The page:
Civic Literacy in Your News: Fact-Checking News Sources

How do you know which news story to believe when you see coverage that seems to state opposite facts about the same issue?  Do you go with your gut instinct, listen to what friends say, or just throw your hands up in dismay? With accusations of “fake news” flying from the left and right so often, how can you learn the true story?  The good news is that the there are powerful resources you can use to research news sources and controversial issues and decide for yourself with greater confidence.

Ethics of Professional Journalism: Know the Rules

In order to evaluate the quality of a news source, it’s important to be aware of the standards professional journalists should be following to promote fair coverage of issues and to prevent the influence of a reporter’s personal biases.  The Society of Professional Journalists promotes a code of ethics that can be a handy yardstick when evaluating the tone and content of a news story.  While the existence of a code doesn’t guarantee ethical practice, knowing what the standards are can help you determine whether a reporter is acting in good faith.  Some news agencies also post their own ethics policy on their website.  This is often found on an About page or in the footer of the home page.

Gauging Bias at the News Agency Level

Some useful tools are available to help you better understand how well a news agency adheres to ethics and whether their news coverage seems to lean left or right.  To get a fuller understanding of the facets of an issue, it’s advisable to read more objective sources in the middle and/or a combination of left- and right-leaning sources.  While it can feel rewarding to read a source that leans toward your political preferences, you’ll be better prepared to richly discuss issues with friends and family with different preferences if you read more broadly.

  • NewsGuard is a browser extension that you can install that applies ratings icons to news sources that appear in search engine results.  The icons are color coded to indicate how well the source adheres to the standards of professional journalism. When you hover your mouse over the icon a “nutrition label” will appear explaining the rating in detail and identifying the author of the rating.  Ratings are written by seasoned journalists and biographies of each journalist as well as details about the rating methodology are linked to the rating.

  • Media Bias/Fact Check is a grassroots effort to evaluate news sources by volunteers who are not professional journalists but who are “dedicated to educating the public on media bias and deceptive news practices.”  You can browse lists of news media agencies that have been labeled as left bias, left-center bias, least biased, right-center bias, right bias and a few other categories.  You can also search by the name of a news agency to view the full evaluation.

Fact-checking at the News Story Level

While being aware of how new agencies have fared in ratings schemes is helpful background, the best way to test the validity of a particular news story is to read about the same topic in a variety of news sources, especially if some of the sources are suspected of a particular bias.  There are also some great fact-checking tools available to help you identify authoritative sources on a topic.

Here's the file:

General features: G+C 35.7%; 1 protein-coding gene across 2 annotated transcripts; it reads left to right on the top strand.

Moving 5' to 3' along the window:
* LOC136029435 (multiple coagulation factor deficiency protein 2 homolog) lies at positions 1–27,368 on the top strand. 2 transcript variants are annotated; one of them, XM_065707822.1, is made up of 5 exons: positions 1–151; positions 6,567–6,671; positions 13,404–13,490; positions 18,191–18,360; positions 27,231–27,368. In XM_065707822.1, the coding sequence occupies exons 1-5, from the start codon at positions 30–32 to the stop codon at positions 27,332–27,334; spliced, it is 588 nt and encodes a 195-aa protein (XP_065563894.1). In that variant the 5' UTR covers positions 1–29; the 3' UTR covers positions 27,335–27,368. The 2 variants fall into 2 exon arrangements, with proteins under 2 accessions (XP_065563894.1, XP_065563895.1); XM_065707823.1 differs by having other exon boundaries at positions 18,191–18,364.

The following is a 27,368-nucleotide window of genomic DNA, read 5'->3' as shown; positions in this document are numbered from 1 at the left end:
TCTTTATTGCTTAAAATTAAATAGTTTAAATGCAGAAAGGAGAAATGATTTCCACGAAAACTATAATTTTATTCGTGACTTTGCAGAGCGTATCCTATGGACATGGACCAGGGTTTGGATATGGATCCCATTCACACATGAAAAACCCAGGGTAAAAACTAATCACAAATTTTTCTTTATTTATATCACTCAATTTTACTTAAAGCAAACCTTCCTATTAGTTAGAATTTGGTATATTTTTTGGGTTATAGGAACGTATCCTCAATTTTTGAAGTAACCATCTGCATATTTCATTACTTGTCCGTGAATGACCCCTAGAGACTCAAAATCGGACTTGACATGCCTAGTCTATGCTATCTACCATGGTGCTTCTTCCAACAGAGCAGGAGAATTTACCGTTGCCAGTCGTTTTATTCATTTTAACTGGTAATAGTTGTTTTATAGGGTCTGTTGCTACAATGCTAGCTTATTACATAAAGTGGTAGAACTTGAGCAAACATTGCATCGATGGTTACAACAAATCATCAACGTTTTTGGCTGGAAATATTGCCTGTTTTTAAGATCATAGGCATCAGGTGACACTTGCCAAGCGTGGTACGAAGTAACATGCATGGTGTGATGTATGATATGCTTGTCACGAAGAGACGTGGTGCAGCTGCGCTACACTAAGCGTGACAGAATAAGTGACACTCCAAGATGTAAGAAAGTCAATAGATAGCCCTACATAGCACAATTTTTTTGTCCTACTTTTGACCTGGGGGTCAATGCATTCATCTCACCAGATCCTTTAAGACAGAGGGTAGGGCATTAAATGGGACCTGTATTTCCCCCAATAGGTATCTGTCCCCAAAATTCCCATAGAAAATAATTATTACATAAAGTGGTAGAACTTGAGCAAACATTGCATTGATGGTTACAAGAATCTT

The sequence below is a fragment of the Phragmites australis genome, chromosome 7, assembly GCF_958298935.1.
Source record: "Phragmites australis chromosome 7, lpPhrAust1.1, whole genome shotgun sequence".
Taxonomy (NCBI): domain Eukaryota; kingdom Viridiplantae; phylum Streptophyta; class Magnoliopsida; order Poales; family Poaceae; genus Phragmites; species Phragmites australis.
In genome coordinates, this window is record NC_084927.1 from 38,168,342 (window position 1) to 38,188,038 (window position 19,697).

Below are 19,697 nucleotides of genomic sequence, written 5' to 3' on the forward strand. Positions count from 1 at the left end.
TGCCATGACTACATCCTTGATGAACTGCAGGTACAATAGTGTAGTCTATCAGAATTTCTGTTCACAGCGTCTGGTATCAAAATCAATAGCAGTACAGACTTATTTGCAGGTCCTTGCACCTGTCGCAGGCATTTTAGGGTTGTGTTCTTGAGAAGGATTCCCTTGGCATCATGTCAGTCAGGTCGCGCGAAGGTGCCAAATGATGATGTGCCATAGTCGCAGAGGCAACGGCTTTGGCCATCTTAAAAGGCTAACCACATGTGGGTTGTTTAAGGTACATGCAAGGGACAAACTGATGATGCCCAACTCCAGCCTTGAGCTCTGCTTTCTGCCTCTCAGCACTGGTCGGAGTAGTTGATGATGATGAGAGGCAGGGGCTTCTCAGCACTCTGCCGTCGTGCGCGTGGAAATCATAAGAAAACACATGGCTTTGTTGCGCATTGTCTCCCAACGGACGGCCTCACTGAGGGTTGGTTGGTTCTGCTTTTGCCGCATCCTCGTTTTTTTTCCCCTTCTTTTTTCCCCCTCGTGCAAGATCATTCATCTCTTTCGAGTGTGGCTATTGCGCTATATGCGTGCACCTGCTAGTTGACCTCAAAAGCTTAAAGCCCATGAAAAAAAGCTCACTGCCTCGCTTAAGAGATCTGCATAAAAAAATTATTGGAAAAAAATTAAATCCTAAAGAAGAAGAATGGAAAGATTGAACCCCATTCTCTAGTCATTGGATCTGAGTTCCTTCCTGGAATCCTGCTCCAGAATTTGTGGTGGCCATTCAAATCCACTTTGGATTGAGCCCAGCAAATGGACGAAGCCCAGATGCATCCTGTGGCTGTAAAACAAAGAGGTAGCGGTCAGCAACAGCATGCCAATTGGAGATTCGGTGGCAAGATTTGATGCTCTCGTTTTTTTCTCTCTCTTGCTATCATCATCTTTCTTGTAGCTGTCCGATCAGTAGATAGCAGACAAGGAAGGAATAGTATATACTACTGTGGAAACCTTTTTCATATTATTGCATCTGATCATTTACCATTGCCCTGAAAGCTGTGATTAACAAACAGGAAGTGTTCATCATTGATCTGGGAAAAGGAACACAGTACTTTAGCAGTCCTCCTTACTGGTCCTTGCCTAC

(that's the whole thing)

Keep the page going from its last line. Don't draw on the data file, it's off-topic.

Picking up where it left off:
• Politifact, started in 2007 by Florida’s largest daily newspaper, focuses on rating specific statements made by politicians for accuracy.  Professional editors and journalists conduct the research and users can browse lists of controversial topics (click Menu in the upper left) or enter search terms from a recently read news story to access truth-o-meter ratings.  Editions are available at the national, global and state level for some states, including Colorado.

  •, a Project of the Annenberg Public Policy Center, is a nonpartisan nonprofit that monitors the factual accuracy of statements made by the president and other politicians at the national level.  Research is conducted by journalists and undergraduate journalism interns.  Users can browse current issues articles, archives on prominent politicians or search issues by keyword.

  • Snopes, launched in 1994 with a focus on debunking urban legends and hoaxes, is now “the oldest and largest fact-checking site online.”  Staffed by writers who are “are precluded from donating to, or participating in, political campaigns, political party activities, or political advocacy organizations.” Snopes can be handy in debunking popular myths often spread by social media.

  • CQ Researcher is a subscription database Denver Public Library provides that is a fantastic resource for researching controversial issues often seen in the news.  These reports written by experienced journalists are chock-full of links and footnotes to help you track down authoritative sources of factual information.  In addition to detailed overviews of each topic, reports include a chronology of the history of an issue, a pro and con opinion section written by experts on a topic, and a full bibliography of reliable sources for more in-depth reading on a topic.  Whether preparing for a formal debate or just debating the issues with friends and family, CQ Researcher is a powerful place to start so you can form your own opinion based on solid research and support it with relevant details. Check out their great report on the state of The News Media.  You’ll need a Denver Public Library library card to access CQ Researcher outside the library.

Your library card is also your key to free access to a wide variety of news sources so you can read broadly about thorny issues in the news.  Need help getting started with a fact check? Librarians are ready to help you 24/7 from our Ask Us page.


Written by Genine on December 19, 2018